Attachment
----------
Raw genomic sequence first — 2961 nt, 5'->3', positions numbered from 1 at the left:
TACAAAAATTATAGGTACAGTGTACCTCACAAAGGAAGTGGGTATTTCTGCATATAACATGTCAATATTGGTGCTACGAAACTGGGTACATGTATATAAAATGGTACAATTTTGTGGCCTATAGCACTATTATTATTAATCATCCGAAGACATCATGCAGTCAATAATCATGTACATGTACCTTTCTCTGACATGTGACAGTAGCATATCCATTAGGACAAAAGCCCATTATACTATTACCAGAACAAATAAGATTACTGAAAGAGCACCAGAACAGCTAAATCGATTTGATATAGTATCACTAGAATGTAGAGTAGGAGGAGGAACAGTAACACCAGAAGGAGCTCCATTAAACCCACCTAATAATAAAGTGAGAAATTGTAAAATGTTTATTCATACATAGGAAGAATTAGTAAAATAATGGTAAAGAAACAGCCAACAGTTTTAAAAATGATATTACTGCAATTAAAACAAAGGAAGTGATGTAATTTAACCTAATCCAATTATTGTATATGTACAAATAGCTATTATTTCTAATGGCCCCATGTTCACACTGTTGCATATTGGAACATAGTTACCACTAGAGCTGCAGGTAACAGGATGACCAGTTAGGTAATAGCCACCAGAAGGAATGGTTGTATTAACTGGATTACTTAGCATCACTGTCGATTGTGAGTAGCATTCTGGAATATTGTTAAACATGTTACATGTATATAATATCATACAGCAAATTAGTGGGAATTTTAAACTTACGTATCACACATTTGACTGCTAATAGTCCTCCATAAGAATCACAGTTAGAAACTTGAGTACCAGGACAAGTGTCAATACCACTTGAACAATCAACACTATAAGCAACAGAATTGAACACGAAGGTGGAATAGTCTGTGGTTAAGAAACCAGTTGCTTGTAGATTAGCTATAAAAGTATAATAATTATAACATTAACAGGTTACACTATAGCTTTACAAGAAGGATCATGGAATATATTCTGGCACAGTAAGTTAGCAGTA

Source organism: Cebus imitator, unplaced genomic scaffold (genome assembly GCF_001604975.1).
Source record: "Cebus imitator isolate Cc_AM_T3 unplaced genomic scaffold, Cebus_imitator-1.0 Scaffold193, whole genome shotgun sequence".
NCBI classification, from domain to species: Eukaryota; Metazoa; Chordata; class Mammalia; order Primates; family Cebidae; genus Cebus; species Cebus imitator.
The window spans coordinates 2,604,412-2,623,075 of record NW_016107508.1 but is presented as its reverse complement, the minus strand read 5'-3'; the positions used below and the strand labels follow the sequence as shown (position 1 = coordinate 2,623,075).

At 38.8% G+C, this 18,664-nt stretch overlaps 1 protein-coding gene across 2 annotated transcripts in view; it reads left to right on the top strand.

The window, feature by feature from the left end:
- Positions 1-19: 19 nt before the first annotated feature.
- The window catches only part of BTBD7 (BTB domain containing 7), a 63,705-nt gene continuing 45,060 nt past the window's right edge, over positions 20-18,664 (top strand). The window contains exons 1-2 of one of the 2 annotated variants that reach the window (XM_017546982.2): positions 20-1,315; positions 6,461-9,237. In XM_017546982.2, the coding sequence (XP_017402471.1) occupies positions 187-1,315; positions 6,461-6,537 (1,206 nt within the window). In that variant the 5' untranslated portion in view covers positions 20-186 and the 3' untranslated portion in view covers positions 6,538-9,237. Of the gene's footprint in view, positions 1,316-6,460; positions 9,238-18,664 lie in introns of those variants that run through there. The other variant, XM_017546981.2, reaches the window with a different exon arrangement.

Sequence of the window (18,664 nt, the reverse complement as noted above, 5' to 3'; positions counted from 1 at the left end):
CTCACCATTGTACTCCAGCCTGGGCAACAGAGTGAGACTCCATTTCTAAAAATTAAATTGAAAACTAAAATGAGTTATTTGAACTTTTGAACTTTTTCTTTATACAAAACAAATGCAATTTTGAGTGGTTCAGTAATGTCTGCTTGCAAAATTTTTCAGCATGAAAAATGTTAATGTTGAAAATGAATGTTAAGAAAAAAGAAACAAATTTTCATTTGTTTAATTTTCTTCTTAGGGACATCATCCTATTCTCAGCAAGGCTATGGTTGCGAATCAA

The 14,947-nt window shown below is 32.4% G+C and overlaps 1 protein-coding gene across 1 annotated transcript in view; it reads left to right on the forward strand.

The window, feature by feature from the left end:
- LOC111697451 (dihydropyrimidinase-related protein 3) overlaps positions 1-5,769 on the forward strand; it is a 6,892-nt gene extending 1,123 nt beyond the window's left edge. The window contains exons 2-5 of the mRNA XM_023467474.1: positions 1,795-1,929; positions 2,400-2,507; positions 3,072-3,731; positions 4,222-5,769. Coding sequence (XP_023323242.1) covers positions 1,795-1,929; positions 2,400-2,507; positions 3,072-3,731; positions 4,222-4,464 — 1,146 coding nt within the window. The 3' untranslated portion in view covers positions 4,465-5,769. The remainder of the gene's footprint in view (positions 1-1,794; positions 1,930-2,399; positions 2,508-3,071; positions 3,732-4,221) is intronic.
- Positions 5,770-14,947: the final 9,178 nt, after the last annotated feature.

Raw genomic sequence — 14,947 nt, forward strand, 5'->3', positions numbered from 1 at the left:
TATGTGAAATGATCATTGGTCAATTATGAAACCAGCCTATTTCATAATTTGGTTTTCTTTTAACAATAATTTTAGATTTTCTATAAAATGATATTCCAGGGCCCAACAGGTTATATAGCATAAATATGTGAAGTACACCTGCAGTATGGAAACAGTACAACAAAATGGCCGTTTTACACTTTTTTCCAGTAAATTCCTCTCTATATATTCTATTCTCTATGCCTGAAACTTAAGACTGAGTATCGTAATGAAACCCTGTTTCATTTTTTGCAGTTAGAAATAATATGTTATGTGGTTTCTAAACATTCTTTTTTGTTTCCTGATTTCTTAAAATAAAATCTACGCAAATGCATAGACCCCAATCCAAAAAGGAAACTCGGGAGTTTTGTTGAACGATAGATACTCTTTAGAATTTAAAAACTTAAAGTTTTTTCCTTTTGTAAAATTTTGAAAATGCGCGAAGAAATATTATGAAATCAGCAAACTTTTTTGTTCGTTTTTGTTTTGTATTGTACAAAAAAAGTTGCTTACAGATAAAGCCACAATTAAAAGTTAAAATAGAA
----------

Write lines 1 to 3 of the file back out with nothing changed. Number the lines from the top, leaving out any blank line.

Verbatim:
Raw genomic sequence first — 2961 nt, 5'->3', positions numbered from 1 at the left:
TACAAAAATTATAGGTACAGTGTACCTCACAAAGGAAGTGGGTATTTCTGCATATAACATGTCAATATTGGTGCTACGAAACTGGGTACATGTATATAAAATGGTACAATTTTGTGGCCTATAGCACTATTATTATTAATCATCCGAAGACATCATGCAGTCAATAATCATGTACATGTACCTTTCTCTGACATGTGACAGTAGCATATCCATTAGGACAAAAGCCCATTATACTATTACCAGAACAAATAAGATTACTGAAAGAGCACCAGAACAGCTAAATCGATTTGATATAGTATCACTAGAATGTAGAGTAGGAGGAGGAACAGTAACACCAGAAGGAGCTCCATTAAACCCACCTAATAATAAAGTGAGAAATTGTAAAATGTTTATTCATACATAGGAAGAATTAGTAAAATAATGGTAAAGAAACAGCCAACAGTTTTAAAAATGATATTACTGCAATTAAAACAAAGGAAGTGATGTAATTTAACCTAATCCAATTATTGTATATGTACAAATAGCTATTATTTCTAATGGCCCCATGTTCACACTGTTGCATATTGGAACATAGTTACCACTAGAGCTGCAGGTAACAGGATGACCAGTTAGGTAATAGCCACCAGAAGGAATGGTTGTATTAACTGGATTACTTAGCATCACTGTCGATTGTGAGTAGCATTCTGGAATATTGTTAAACATGTTACATGTATATAATATCATACAGCAAATTAGTGGGAATTTTAAACTTACGTATCACACATTTGACTGCTAATAGTCCTCCATAAGAATCACAGTTAGAAACTTGAGTACCAGGACAAGTGTCAATACCACTTGAACAATCAACACTATAAGCAACAGAATTGAACACGAAGGTGGAATAGTCTGTGGTTAAGAAACCAGTTGCTTGTAGATTAGCTATAAAAGTATAATAATTATAACATTAACAGGTTACACTATAGCTTTACAAGAAGGATCATGGAATATATTCTGGCACAGTAAGTTAGCAGTA

Source organism: Cebus imitator, unplaced genomic scaffold (genome assembly GCF_001604975.1).